Key Terms - Source: The American Journey
- Committee of Safety (click to read more)
Any of the extralegal committees that directed the revolutionary movement and carried on the functions of government at the local level in the period between the breakdown of royal authority and the establishment of regular governments.
- Minute Men (click to read more)
Special companies of militia formed in Massachusetts and elsewhere beginning in later 1774.
- Conciliatory Proposition (click to read more)
Plan whereby Parliament would "forbear" taxation of Americans in colonies whose assemblies imposed taxes considered satisfactory by the British government.
- Battles of Lexington and Concord (click to read more)
The first two battles of the American Revolution which resulted in a total of 273 British soldiers dead, wounded and missing and nearly one hundred Americans dead, wounded, and missing.
- Olive Branch Petition (click to read more)
Petition adopted by the Second Continental Congress as a last effort of peace that avowed America's loyalty to George III and requested that he protect them from further aggressions.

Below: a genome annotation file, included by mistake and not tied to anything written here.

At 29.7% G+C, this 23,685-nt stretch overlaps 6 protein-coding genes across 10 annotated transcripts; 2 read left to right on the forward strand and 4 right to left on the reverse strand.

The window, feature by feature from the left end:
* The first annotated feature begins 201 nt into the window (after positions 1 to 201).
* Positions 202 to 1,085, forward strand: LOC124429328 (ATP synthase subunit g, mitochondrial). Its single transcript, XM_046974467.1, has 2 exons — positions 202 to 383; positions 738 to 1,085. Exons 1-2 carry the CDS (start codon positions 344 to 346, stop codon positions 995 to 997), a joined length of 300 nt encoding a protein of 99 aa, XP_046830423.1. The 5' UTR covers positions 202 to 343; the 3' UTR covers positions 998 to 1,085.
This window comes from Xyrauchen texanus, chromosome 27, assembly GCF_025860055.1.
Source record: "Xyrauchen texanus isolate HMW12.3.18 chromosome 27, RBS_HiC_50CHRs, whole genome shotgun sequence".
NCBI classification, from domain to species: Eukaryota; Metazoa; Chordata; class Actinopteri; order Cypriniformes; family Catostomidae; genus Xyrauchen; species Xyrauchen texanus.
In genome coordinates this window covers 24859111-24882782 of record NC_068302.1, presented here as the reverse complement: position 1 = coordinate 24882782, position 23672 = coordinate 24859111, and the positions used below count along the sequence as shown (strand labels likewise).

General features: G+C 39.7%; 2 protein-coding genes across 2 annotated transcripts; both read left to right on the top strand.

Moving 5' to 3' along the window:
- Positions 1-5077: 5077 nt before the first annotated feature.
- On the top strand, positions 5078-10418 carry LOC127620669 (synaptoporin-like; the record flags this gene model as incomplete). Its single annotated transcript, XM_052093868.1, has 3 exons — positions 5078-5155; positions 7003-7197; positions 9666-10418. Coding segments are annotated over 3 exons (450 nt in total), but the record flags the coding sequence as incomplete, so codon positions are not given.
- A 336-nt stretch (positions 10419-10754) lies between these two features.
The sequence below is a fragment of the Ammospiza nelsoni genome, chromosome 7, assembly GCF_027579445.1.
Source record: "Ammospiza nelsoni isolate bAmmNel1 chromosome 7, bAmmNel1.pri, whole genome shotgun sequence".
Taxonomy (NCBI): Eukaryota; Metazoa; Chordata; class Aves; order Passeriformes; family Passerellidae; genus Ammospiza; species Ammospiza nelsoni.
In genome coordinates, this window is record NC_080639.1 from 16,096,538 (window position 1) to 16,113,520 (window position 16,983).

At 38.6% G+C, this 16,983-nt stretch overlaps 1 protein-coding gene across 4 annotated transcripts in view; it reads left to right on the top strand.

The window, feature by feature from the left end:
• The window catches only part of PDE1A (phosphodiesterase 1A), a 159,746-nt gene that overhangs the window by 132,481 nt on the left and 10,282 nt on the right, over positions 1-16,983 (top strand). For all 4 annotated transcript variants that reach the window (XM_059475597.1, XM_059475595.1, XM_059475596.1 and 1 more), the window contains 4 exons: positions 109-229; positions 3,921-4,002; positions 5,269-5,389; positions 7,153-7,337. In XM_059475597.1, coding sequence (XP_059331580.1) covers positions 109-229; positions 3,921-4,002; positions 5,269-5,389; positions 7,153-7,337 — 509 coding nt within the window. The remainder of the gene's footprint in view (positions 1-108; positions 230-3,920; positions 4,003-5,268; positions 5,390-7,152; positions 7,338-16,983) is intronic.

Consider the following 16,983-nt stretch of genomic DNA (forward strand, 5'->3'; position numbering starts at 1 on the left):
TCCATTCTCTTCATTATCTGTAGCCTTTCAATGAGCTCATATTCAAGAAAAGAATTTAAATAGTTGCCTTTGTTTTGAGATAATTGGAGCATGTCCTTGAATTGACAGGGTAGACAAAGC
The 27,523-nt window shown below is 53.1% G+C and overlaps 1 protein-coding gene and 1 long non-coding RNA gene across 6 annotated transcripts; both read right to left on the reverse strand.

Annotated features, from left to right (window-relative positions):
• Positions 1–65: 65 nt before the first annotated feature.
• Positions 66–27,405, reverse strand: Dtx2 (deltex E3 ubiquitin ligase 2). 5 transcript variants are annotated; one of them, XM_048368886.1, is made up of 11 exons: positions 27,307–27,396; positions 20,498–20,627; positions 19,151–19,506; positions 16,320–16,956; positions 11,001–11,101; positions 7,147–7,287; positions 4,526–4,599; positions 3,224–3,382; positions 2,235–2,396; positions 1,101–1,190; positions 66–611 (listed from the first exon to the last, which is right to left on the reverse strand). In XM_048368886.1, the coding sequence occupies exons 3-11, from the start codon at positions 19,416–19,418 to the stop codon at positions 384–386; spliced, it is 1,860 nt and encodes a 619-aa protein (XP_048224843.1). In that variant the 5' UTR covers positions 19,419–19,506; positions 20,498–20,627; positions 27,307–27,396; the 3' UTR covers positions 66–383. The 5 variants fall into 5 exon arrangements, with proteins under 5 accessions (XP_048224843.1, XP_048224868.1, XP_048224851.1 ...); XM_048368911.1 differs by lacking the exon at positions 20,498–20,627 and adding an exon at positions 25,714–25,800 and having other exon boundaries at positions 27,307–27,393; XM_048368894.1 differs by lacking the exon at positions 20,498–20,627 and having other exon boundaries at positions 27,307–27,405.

- Declaration of Independence (click to read more)
The document by which the Second Continental Congress announced and justified its decision to renounce te colonies' allegiance to the British government.
- Contract theory of government
The belief that government is established by human beings to protect certain rights -- such as life, liberty, and property -- that are theirs by natural, divinely sanctioned law and that when government protects these rights, people are obligated to
- Republicanism (click to read more)
A complex changing body of ideas, values, and assumptions, closely related to country ideology, that influenced American political behavior during the eighteenth and nineteenth centuries.
- Continental Army (click to read more)
The regular or professional army authorized by the Second Continental Congress and commanded by General George Washington during the Revolutionary War.
- Valley Forge (click to read more)
Area of Pennsylvania approximately 20 miles northwest of Philadelphia where General George Washington's Continental troops were quartered from December 1777 to June 1778 while British forces occupied Philadelphia during the Revolutionary War.
- Peace of Paris (click to read more)
Treaties signed in 1783 by Great Britain the United States, France, Spain, and the Netherlands that ended the Revolutionary War.
You may have to download RealPlayer (it's free) to view these lectures.
- American Experience: John & Abigail Adams
Lecturer: Elizabeth Deane, producer, American Experience, WGBH
- Mercy Otis Warren: Muse of the Revolution
Lecturer: Nancy Rubin Stewart, historian
- Armand Tuffin: French Ally in America's War of Independence
Lecturer: Regine Reynolds-Cornell, professor, writer, art consultant
- David McCullough's Biography of a Year: 1776
Lecturer: David McCullough, writer, 1993 & 2001 Pulitzer Prize
Additional Revolutionary Reading
Forests have been leveled publishing books about the American Revolution. Here are a few of my favorites.